Gamma knife stereotactic radiosurgery for recurrent intracranial chordoma

Keywords: gamma knife, chordoma, radiosurgery, outcome, skull base

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     Intracranial chordoma is a rare neoplasm that composes under1% of all primary brain tumor. This tumor is thought to arise from the primitive notochord remnants of the axial skeleton. Although slow growing and histologically benign, chordomas are locally aggressive and destructive tumors with high recurrence rates. Surgical resection is the primary treatment standard, but complete resection is difficult due to their invasive nature and critical location. 
     In this study we evaluated the efficacy and the role of gamma knife stereotactic radiosurgery (GKRS) for control of the recurrent intracranial chordomas.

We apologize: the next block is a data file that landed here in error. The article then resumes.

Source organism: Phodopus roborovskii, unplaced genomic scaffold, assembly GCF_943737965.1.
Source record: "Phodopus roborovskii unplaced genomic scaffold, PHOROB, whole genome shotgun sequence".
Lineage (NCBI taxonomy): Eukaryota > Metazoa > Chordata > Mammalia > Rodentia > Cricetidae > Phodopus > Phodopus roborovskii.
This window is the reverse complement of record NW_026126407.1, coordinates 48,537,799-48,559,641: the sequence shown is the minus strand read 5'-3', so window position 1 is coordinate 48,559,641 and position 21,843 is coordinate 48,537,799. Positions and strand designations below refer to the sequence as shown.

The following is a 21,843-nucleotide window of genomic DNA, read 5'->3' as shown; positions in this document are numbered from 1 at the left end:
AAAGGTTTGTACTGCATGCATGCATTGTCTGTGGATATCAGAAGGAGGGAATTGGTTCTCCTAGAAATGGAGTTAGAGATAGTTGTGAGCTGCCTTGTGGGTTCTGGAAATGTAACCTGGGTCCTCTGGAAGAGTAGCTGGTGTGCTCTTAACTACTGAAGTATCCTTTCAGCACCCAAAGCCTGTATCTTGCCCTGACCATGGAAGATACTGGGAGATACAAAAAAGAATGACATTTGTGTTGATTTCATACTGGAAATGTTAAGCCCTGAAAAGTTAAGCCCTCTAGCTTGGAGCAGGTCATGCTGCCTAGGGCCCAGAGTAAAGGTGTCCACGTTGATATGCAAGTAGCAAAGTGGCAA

The mean age of these patients at first GKRS was 60.1 (range 45-72) years.
     Between April 2004 and July 2010, we treated 8 patients with 19tumors of recurrent intracranial chordoma by GKRS. All patients underwent surgical resection before GKRS and had histological confirmation of the diagnosis.  Four of these patients received repetitive GKRS and one patient was treated with fractionated external beam radiotherapy before GKRS. The mean volume of the tumors was 5.7 ml (range 0.6-13.4 ml) and the mean prescription dose to tumor margin was 16.2 Gy (range 9-20 Gy).
     The median follow-up time was 49 months (range 19-91 months). Of 19 treated tumors which were followed up more than 12 months, 14 were decreased in size, 4 were remained unchanged, and one was progressed. The progression free survival rate were 100, 67 and 50% at 12, 24 and 36months after initial GKRS.
     This was a retrospective study.
     GKRS is a reasonable management option for patient with recurrent intracranial chordoma.


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